Homeowners’ Associations and Home Builders Have to Agree!

by Isaac Benmergui, Esq on November 19, 2013

That’s sort of run-of-the-mill, I guess, as when it comes to law, you are held accountable for what you claim. In this case, when the Bay at Cypress Creek Homeowners’ Association (HOA) filed an action against the Pulte Home Corporation for alleged building code violations under the Florida Statute §553.84, they were undoubtedly going to face what was called a “motion to compel arbitration.” In this original case, though, the motion was denied.real estate law-2

However, Pulte Home Corporation decided to renew its motion in light of additional arguments presented. It was a tough call, faced with some heavy opposition, as the HOA took all measures to ensure the best possible chance of the motion not going through this time around. The association even amended its original complaint about building code violations to be solely based on a statutory violation versus a breach of warranty.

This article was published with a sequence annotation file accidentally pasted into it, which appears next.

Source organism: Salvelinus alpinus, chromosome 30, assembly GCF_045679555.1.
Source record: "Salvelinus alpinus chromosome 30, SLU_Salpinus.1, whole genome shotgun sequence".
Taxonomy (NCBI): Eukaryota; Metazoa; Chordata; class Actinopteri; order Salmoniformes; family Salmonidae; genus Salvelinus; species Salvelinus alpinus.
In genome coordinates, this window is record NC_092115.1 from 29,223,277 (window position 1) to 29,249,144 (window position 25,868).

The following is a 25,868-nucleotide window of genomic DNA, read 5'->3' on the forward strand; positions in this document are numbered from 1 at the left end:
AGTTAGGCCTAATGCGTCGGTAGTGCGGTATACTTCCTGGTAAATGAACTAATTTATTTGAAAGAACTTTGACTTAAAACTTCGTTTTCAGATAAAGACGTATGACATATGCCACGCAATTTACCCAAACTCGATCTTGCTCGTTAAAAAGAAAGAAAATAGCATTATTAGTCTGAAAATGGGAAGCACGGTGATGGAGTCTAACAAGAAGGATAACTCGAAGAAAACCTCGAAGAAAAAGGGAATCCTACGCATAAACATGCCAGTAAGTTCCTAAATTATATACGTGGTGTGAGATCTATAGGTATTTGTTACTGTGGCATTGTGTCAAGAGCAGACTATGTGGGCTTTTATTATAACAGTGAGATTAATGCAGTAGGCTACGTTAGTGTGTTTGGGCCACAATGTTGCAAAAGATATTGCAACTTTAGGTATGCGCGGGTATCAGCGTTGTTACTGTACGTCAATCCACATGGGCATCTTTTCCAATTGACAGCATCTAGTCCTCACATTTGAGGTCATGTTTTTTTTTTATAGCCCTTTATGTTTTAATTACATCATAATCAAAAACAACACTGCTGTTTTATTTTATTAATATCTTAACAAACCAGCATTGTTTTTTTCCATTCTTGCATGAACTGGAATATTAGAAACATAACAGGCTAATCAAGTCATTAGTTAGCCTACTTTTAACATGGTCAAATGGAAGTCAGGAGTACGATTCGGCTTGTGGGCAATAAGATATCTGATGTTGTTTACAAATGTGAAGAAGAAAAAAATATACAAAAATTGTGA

Since Pulte was going to push hard on it, the HOA tried to go a different angle, stating that it could not be compelled to arbitrate anything with regard to a statutory claim. The Second District court, though, had reservations with that, stating that agreements for arbitration apply not only to breaches of warranty, but statutory claims as well. Furthermore, when the HOA stipulated that the arbitration agreement didn’t apply to subsequent property purchasers, the Second District made a common-sense decision. They stated that although they were property buyers after the arbitration agreement was drafted, because they assumed Pulte’s limited warranty policy in favor of the original purchasers of the property, they became “third-party beneficiaries” and therefore could be compelled to arbitrate.

Needless to say, the Pulte Home Corporation succeeded. And the Second District successfully reversed the order under review. It seems that legal agreements make more sense than legal consequences.

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